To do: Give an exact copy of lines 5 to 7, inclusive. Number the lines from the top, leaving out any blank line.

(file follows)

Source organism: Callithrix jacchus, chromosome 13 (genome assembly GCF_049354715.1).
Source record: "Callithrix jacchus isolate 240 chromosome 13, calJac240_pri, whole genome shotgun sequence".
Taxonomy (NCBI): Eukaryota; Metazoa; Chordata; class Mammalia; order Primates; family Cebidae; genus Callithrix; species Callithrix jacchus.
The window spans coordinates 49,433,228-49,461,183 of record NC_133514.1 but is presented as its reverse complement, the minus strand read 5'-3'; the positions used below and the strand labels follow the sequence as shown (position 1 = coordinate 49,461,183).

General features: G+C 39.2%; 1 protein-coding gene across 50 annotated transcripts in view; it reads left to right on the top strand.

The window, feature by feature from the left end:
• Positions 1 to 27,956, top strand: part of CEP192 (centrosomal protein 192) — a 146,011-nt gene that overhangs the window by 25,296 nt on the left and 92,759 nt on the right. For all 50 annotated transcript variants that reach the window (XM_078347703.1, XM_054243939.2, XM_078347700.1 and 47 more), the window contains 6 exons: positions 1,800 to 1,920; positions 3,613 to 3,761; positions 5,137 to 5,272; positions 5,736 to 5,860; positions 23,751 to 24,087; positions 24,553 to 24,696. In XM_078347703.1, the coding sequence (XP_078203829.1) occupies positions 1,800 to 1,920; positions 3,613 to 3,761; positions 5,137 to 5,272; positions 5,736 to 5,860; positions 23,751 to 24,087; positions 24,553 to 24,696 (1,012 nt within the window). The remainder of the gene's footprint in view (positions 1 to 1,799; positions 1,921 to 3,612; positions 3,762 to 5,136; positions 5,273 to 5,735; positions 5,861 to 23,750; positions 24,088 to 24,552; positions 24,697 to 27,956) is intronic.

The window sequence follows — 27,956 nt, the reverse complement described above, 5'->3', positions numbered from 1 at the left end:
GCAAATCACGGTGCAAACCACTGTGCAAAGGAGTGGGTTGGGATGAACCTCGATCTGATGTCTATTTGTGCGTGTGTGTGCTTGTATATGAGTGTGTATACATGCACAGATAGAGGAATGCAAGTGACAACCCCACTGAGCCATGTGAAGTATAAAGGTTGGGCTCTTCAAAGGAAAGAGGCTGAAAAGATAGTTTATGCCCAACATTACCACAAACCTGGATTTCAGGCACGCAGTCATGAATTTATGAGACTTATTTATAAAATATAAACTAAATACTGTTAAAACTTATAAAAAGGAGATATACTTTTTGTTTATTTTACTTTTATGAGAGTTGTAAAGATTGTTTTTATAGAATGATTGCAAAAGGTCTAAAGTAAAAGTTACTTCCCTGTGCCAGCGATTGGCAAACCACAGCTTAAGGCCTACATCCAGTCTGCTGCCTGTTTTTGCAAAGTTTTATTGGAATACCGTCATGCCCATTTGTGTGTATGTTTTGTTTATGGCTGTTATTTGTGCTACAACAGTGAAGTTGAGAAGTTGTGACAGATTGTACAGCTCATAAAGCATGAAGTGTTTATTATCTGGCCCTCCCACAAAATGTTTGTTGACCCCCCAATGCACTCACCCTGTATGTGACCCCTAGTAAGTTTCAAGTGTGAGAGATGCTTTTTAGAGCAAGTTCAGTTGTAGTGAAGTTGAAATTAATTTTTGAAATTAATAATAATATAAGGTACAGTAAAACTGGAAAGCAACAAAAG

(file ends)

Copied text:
General features: G+C 39.2%; 1 protein-coding gene across 50 annotated transcripts in view; it reads left to right on the top strand.

The window, feature by feature from the left end:
• Positions 1 to 27,956, top strand: part of CEP192 (centrosomal protein 192) — a 146,011-nt gene that overhangs the window by 25,296 nt on the left and 92,759 nt on the right. For all 50 annotated transcript variants that reach the window (XM_078347703.1, XM_054243939.2, XM_078347700.1 and 47 more), the window contains 6 exons: positions 1,800 to 1,920; positions 3,613 to 3,761; positions 5,137 to 5,272; positions 5,736 to 5,860; positions 23,751 to 24,087; positions 24,553 to 24,696. In XM_078347703.1, the coding sequence (XP_078203829.1) occupies positions 1,800 to 1,920; positions 3,613 to 3,761; positions 5,137 to 5,272; positions 5,736 to 5,860; positions 23,751 to 24,087; positions 24,553 to 24,696 (1,012 nt within the window). The remainder of the gene's footprint in view (positions 1 to 1,799; positions 1,921 to 3,612; positions 3,762 to 5,136; positions 5,273 to 5,735; positions 5,861 to 23,750; positions 24,088 to 24,552; positions 24,697 to 27,956) is intronic.